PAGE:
Next month marks the death of a close friend who I thought hoped and wanted to be healed. We prayed a lot, went through inner healing of memories and experiences, deliverance, forgiveness and more healing prayer. Many friends prayed and fasted together yet nothing seemed to turn, I had ideas of what we might have been missing but I did not know exactly what to do. 

Trying to walk out a life of healing, healing prayer, forgiveness, inner healing and deliverance can be heart wrenching and difficult. I have seen many miraculous stories and doctor confirmed supernatural healing BUT… the one’s who aren’t healed, that’s the elephant in the room, the discussion many struggle with. 

Christians received many charges from Jesus such as;

“Whoever believes in me will do the works I do and greater works… “ Jn 14:12-14

“Heal the sick, raise the dead, please the lepers, cast out demons…” Matt 10:8

“Heal the sick and say the Kingdom of heaven is near you…” Luke 10:9

The above verses are a sample of where my expectation is set when I go to pray for the sick, I don’t enter with an attitude of  “Now what will I tell them if they are’t healed?” (more on this in another blog post)

Now back to the blog title.

There is power in Heaven that I do not understand, it is beyond my human mind, it is greater than me yet is available through me (and all of us as Christians). There is a union and power in the Trinity (Father, Son, Holy Spirit) that is beyond my understanding and I’m okay with that. I will gain knowledge my whole life yet when I die there will be things that “I don’t know.” There seems to be comfort in having all the answers, sometimes this comfort transfers to our friends who are in turmoil. Often times we don’t understand and we don’t have all the answers so the statement “I don’t know” or “I don’t have the answer” is just as comforting to a friend as having all the answers.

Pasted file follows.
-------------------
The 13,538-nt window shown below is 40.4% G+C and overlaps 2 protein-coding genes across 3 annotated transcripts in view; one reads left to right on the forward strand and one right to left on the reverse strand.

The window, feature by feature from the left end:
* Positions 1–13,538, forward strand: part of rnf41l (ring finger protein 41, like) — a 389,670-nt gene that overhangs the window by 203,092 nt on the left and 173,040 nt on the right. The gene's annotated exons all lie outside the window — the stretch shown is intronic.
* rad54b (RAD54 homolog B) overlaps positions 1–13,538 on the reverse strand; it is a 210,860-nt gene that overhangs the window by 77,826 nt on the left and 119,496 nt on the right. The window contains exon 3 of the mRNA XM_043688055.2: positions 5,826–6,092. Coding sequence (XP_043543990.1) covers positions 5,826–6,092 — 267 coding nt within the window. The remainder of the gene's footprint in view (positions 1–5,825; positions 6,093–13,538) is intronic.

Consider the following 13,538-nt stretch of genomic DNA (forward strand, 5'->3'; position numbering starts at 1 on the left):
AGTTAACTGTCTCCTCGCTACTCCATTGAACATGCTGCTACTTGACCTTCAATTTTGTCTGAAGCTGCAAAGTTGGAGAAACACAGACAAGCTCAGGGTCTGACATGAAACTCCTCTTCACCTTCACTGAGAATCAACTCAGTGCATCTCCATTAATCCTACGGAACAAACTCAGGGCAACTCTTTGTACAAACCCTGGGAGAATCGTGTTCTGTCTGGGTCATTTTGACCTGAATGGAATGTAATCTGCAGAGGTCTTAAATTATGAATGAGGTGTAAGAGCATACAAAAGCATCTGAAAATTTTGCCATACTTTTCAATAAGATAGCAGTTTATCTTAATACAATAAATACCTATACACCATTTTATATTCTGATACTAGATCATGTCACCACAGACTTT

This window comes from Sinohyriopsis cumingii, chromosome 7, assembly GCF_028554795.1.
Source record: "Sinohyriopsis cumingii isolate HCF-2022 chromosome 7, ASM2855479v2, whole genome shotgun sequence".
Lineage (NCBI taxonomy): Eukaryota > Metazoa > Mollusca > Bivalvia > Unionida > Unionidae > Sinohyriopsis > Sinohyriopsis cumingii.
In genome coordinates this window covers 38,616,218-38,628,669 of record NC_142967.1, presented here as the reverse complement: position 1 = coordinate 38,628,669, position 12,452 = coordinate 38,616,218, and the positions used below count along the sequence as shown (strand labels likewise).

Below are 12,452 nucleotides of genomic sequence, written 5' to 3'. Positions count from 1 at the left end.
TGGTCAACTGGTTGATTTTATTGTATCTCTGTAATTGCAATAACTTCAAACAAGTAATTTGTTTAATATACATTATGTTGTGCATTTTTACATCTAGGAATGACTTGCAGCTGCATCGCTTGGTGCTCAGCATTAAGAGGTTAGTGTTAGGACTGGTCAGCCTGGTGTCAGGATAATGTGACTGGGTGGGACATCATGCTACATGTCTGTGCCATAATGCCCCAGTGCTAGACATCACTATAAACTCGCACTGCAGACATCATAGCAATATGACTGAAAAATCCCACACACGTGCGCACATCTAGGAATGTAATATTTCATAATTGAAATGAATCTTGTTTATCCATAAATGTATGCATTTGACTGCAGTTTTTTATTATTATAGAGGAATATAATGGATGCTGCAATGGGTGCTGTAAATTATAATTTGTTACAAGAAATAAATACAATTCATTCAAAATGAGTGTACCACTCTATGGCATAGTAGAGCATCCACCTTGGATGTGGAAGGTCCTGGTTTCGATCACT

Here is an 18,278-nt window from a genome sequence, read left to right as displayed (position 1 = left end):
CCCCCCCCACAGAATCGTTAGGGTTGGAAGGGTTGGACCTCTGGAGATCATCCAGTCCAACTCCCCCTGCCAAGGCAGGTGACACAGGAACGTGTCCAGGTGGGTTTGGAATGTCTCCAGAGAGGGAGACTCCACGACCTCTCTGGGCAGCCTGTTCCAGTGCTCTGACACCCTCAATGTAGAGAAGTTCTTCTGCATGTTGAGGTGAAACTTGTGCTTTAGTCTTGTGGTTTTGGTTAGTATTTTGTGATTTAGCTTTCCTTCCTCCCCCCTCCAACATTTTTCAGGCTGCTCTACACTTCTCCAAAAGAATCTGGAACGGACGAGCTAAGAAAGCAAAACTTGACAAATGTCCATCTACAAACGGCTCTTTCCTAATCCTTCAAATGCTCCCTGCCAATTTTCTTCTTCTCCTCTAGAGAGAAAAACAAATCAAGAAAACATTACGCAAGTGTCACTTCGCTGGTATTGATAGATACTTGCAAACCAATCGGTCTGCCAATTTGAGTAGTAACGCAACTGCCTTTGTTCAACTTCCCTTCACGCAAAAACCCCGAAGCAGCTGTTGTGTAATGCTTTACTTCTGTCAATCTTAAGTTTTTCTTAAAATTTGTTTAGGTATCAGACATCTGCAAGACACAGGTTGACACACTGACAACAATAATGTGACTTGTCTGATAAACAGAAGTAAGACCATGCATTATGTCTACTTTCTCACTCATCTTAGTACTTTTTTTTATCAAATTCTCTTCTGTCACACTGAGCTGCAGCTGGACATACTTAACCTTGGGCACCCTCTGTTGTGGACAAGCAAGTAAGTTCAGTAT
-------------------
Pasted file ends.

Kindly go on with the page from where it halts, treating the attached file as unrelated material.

Going back to our friend that died nearly a year ago, her husband and I have become very close friends, we’ve discussed the in’s and outs of what we may have missed in prayer but in the end my answer is “I don’t know” what may have brought healing, “I don’t know” what or if we missed something, “I don’t know” if my theology of healing is perfect (I actually know it’s not perfect!), “I don’t know” why the last person with stage 4 cancer was healed and your spouse died. What I do know is that I won’t stop praying for the sick, the down and out, the hurting or the successful because I don’t have all the answers, I will keep praying expectantly.

“I don’t know” IS honest, loving, true, faithful, thoughtful, meaningful, and more when delivered in this context. 

Now do you see the power in “I don’t know”?

Advertisements